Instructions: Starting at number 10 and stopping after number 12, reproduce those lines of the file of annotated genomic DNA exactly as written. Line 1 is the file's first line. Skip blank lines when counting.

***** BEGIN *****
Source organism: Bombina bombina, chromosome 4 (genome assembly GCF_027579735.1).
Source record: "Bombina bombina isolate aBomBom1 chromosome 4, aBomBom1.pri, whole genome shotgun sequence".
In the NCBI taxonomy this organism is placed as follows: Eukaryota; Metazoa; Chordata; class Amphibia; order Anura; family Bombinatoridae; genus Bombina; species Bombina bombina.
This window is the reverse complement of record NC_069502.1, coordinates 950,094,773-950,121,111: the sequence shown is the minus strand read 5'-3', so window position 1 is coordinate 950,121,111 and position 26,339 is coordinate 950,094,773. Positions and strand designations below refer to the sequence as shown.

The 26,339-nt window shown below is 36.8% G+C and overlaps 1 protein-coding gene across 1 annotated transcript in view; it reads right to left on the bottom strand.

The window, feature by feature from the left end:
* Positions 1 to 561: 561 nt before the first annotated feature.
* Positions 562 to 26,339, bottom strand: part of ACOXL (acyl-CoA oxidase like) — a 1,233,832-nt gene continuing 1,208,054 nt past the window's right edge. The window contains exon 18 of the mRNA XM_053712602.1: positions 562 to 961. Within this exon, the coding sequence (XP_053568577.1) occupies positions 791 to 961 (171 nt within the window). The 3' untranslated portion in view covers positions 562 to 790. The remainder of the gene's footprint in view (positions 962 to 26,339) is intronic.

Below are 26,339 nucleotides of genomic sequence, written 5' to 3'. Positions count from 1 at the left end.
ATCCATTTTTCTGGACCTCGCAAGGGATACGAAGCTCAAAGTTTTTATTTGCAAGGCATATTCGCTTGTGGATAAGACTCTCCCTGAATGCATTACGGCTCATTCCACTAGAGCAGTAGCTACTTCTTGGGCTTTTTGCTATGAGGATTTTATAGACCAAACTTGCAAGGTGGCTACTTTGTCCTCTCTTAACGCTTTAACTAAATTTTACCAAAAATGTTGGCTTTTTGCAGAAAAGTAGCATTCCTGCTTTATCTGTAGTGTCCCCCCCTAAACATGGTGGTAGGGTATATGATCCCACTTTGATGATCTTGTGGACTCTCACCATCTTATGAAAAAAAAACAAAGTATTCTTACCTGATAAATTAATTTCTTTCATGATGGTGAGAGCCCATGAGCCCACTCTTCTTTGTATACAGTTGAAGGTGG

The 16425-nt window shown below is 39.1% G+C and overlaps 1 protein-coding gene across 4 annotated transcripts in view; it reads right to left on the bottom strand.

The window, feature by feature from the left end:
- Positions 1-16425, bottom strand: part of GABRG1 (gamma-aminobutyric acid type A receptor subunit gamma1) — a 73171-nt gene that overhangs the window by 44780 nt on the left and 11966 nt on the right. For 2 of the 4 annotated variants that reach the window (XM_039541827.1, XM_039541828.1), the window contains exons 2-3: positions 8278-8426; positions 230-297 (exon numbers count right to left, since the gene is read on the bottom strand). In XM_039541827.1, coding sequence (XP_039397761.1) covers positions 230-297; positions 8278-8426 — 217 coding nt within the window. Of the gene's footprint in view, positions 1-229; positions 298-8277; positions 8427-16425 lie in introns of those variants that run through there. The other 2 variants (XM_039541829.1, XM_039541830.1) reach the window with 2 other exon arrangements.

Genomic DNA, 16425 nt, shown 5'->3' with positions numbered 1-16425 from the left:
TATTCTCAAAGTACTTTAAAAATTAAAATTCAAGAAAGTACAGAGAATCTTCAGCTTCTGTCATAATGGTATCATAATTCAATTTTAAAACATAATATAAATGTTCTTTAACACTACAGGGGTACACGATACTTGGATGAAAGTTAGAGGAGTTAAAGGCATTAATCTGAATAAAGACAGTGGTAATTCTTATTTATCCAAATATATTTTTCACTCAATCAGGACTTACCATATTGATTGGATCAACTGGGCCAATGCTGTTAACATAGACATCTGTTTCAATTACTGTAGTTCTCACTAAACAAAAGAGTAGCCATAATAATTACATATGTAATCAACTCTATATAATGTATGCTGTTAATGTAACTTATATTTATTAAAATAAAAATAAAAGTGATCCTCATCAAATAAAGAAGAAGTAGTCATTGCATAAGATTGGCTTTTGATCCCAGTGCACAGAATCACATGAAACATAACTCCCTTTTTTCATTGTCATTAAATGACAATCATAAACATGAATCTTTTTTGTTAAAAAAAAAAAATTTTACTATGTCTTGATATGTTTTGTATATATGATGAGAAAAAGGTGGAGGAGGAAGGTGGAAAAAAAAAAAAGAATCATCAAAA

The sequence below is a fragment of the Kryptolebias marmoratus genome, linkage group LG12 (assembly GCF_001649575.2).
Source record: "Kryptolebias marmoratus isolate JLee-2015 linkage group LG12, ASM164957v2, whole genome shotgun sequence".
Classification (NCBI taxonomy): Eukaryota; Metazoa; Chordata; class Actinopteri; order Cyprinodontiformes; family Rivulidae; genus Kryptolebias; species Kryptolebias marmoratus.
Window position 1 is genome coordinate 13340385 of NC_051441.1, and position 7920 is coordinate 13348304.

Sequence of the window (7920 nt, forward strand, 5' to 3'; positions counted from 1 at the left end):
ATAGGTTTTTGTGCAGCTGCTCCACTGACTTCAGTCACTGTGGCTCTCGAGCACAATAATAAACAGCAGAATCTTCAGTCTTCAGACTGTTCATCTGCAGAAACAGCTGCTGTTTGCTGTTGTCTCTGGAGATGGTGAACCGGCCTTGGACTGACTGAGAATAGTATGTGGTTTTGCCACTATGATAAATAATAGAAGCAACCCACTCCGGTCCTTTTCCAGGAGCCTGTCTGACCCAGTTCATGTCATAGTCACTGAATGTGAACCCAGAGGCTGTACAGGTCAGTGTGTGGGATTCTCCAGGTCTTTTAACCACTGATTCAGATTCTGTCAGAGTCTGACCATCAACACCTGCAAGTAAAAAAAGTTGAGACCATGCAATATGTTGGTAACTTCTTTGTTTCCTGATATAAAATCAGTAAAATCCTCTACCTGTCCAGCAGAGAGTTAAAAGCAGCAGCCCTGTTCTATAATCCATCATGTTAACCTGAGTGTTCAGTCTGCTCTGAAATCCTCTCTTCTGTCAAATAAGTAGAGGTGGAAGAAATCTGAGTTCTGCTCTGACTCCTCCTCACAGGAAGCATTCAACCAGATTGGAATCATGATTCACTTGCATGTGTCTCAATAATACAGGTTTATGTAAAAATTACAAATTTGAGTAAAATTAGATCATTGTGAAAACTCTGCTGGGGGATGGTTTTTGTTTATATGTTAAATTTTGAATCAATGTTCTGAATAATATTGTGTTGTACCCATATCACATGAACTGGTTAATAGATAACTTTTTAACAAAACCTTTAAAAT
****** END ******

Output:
ATCCATTTTTCTGGACCTCGCAAGGGATACGAAGCTCAAAGTTTTTATTTGCAAGGCATATTCGCTTGTGGATAAGACTCTCCCTGAATGCATTACGGCTCATTCCACTAGAGCAGTAGCTACTTCTTGGGCTTTTTGCTATGAGGATTTTATAGACCAAACTTGCAAGGTGGCTACTTTGTCCTCTCTTAACGCTTTAACTAAATTTTACCAAAAATGTTGGCTTTTTGCAGAAAAGTAGCATTCCTGCTTTATCTGTAGTGTCCCCCCCTAAACATGGTGGTAGGGTATATGATCCCACTTTGATGATCTTGTGGACTCTCACCATCTTATGAAAAAAAAACAAAGTATTCTTACCTGATAAATTAATTTCTTTCATGATGGTGAGAGCCCATGAGCCCACTCTTCTTTGTATACAGTTGAAGGTGG

The 16425-nt window shown below is 39.1% G+C and overlaps 1 protein-coding gene across 4 annotated transcripts in view; it reads right to left on the bottom strand.

The window, feature by feature from the left end: